Another day, another scandal. That's not just the Trump administration's mantra, it's ours too, at least at the moment. If you wish to read any of the previous entries in this series:
- Scandals, Part I: The XYZ Affair, the Caning of Charles Sumner, Crédit Mobilier
- Scandals, Part II: The Petticoat Affair
- Scandals, Part III: The Whiskey Ring, the Dreyfus Affair
- Scandals, Part IV: Teapot Dome, Payola
- Scandals, Part V: The Bay of Pigs Invasion, the Chappaquiddick Incident
Up today, it's Edward Snowden's favorite bedtime story.
- The Pentagon Papers, 1971 ("Ukrainagon Papers"): As far as documents go, the Pentagon
Papers have a lot in common with Agatha Christie's Murder on the Orient Express: It turns out that pretty much
everyone mentioned by name was guilty of something nefarious, including four different presidents.
The phrase "Pentagon Papers" can actually refer to two things. The first is an exhaustive account of U.S. political and military involvement in Vietnam from 1945 to 1967 prepared under the auspices of the Dept. of Defense. The completed document, which was highly classified, filled 47 volumes, had 3,000 pages of narrative and analysis and another 4,000 pages of supporting documents. On one hand, that is really quite an impressive job of tree-killing. On the other hand, the U.S. Civil War lasted just four years, and the report that the government compiled on it—known as the Official Records of the War of the Rebellion—has 128 volumes and 138,579 pages. You can attribute much of that to the fact that the people of the Victorian Era were quite wordy.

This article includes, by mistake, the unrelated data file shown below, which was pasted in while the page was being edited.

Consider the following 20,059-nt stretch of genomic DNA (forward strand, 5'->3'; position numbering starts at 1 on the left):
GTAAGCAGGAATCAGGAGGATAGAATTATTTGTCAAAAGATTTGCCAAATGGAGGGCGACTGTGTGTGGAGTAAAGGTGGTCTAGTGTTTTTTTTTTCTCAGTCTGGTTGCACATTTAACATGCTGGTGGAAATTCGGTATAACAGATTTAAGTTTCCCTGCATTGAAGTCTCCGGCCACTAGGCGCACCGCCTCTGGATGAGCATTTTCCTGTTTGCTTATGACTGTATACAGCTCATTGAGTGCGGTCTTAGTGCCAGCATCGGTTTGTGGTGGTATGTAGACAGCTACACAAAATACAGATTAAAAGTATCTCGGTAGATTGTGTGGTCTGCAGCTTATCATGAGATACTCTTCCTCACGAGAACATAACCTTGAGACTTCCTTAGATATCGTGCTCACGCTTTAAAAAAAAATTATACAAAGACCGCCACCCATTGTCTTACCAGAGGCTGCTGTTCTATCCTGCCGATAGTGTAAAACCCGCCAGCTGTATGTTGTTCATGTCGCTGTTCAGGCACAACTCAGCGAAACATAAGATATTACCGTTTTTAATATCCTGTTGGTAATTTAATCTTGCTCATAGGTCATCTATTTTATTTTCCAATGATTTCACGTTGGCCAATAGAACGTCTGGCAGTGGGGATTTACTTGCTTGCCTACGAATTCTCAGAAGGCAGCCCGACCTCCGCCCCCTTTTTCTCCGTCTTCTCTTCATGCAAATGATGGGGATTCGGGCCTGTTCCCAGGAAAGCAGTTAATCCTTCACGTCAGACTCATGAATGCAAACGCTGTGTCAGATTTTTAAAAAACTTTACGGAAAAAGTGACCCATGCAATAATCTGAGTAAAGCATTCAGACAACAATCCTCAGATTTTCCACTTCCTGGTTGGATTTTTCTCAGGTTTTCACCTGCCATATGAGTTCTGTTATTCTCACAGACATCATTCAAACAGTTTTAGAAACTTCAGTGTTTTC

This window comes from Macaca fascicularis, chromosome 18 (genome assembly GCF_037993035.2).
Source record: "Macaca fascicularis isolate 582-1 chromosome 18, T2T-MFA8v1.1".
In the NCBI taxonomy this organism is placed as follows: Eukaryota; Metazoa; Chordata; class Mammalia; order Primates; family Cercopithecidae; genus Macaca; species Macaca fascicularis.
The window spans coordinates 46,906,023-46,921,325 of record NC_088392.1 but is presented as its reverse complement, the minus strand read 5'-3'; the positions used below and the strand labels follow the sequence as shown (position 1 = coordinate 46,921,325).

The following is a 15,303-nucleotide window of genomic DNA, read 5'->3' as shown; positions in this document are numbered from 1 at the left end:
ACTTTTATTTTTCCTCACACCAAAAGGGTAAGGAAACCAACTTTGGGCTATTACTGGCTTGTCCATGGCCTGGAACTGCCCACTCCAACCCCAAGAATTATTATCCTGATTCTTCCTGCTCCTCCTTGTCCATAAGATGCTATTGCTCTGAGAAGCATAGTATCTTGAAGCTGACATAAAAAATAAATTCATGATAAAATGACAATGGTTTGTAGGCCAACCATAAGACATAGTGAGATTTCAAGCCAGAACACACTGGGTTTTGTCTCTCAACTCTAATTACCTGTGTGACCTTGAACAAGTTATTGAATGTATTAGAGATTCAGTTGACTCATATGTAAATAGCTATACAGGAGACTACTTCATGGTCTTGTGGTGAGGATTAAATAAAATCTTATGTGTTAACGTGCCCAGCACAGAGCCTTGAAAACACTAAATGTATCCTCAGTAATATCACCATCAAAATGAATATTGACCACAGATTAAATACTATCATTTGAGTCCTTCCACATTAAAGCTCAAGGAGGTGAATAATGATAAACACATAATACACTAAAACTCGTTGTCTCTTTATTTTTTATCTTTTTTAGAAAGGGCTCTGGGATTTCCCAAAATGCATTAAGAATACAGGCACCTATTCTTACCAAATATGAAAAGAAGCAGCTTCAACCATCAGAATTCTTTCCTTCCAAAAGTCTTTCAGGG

Anyhow, contained within the pages of the report were all kinds of things that are pretty well known today, but were kept secret—and often lied about—when they happened. That the Harry S. Truman administration sent military aid to France as they brutally and unsuccessfully tried to suppress the Viet Minh in the 1940s and early 1950s. That, after the French defeat, the Eisenhower administration engineered the partition of Vietnam and propped up South Vietnamese leader Ngo Dinh Diem with more than $2 billion in aid ($21 billion today) despite his being quite corrupt and not terribly democratic. That the Kennedy administration decided that Ngo was more trouble than he was worth, and engineered his assassination. That Lyndon B. Johnson was very much in favor of involvement in Vietnam even while he was publicly claiming to be against it, and so arranged for the 1964 "attack" on the U.S.S. Maddox in the Gulf of Tonkin that allowed him to significantly escalate American involvement in the conflict. And right in the middle of all of these machinations, of course, was the CIA, the same folks responsible for the Bay of Pigs disaster, as we discussed yesterday.